sa, 44, faces two counts under the Controlled Drugs and Substances Act. “Our investigation is ongoing right now. We’re trying to determine possible points of origin and possible destination points,” said RCMP Insp. Gord Sereda. “Quite frequently we see it is part of a network and that’s what we hope the investigation will uncover. “Quite often these drugs have a link to organized crime and that’s where they generate significant profits.” Mussa remains in custody. In 2013, customs officers in Calgary seized almost 20 kilograms of heroin. The methods used by criminals to smuggle in drugs can be ingenious. Last summer, officers discovered five kilograms of black tar opium hidden in seven coffee carafes at the airport. Anyone opening the carafes would have found nothing. The bottoms were removed, the drugs inserted and the bottoms then rewelded to the carafe.

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47107B7

BY THE CANADIAN PRESS


COMMENT

A4

FRIDAY, FEB. 7, 2014

Happy (Trans Canada) trails Good news indeed that Alberta Transportation changed its mind and will support shared-use trails along selected highways. I have always wondered, as I pedalled along some rather narrow highway shoulders, heavy trucks whizzing past me at close range, why building a bike trail across the ditch closer to the fence lines GREG should be opNEIMAN posed on the grounds they’re not safe. Likewise, it’s good news that the federal government will chip in a dollar for every two dollars that local groups can raise to build and maintain these off-highway links between communities. This truly is a case of build-it-andthey-will-come. Not to mention becoming a fitness, recreation and tourism legacy for the future. The website for the Trans Canada Trail says its ongoing trails building project is about 72 per cent complete. Some 17,000 km of trails, linking hundreds of communities all across Canada, have already been built and are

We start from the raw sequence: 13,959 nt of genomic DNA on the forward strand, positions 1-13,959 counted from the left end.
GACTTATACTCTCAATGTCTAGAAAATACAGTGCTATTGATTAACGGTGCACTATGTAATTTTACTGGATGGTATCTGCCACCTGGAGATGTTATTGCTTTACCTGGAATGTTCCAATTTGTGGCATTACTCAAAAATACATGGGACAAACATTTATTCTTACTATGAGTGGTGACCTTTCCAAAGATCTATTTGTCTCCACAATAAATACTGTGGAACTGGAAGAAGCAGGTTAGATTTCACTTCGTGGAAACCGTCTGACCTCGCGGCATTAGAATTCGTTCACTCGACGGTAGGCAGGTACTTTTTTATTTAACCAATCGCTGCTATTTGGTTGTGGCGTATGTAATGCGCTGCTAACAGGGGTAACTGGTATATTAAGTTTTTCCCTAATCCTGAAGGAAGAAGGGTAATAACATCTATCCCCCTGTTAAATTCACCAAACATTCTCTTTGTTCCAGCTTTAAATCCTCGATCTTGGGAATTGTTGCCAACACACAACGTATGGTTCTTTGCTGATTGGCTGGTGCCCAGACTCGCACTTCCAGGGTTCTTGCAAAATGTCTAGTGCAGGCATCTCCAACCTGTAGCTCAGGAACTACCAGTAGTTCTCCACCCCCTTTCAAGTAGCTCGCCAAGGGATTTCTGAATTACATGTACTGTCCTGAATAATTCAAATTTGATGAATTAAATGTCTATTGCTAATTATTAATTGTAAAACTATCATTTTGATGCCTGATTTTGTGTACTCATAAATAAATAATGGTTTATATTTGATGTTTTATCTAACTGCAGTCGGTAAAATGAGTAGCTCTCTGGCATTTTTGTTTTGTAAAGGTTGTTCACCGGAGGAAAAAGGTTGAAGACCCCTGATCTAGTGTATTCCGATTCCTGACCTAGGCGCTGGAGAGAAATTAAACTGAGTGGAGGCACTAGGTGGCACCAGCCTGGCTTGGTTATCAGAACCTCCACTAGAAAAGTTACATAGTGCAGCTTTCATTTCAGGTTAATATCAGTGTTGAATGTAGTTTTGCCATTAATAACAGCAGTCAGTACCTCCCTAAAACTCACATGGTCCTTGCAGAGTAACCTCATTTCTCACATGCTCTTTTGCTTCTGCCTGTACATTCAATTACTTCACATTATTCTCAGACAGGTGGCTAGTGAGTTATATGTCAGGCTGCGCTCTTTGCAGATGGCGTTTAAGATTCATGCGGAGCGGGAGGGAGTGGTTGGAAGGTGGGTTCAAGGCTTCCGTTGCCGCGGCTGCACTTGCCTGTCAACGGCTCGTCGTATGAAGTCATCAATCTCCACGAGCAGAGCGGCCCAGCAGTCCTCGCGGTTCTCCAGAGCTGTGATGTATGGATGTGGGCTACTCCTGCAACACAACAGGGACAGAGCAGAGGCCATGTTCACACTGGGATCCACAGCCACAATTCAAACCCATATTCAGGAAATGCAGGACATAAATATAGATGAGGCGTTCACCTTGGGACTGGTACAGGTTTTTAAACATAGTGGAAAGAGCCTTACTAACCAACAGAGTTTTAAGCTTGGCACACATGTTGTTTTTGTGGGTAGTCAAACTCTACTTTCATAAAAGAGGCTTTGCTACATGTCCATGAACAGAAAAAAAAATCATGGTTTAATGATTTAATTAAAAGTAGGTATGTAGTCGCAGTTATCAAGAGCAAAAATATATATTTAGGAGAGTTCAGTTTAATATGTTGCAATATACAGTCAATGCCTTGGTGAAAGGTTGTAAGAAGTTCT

INSIGHT

in use. The entire 24,000 system is being planned for completion by 2017, but much of the remaining 6,500 km that would fill gaps in the network coast-tocoast will be the most difficult sections to build. There’s still a lot of work to do. Because Alberta has a long northsouth section as well as an east-west section, we have the largest provincial portion of trail to complete. It’s not hard to see why Alberta also has the smallest percentage of its trail network finished. That’s part of the reason the announcement on Tuesday by Alberta Transportation not to oppose trail building along selected routes that follow highways is such a good thing. First, it lowers costs tremendously. The routes are already in place, and no private land needs to be ceded or purchased by groups like the Central Alberta Regional Trails Society. And, for a cyclist planning a daylong or weekend spin to a nearby town, the route is already obvious on a map. Right now, the society is working hard to get a trail link from Red Deer to Springbrook. That would be a really nice afternoon ride for a recreational cyclist, but more importantly it would be a safe route for commuters who live in one community but work in the other. The ability to ride from Springbrook to Red Deer and back is not the bar-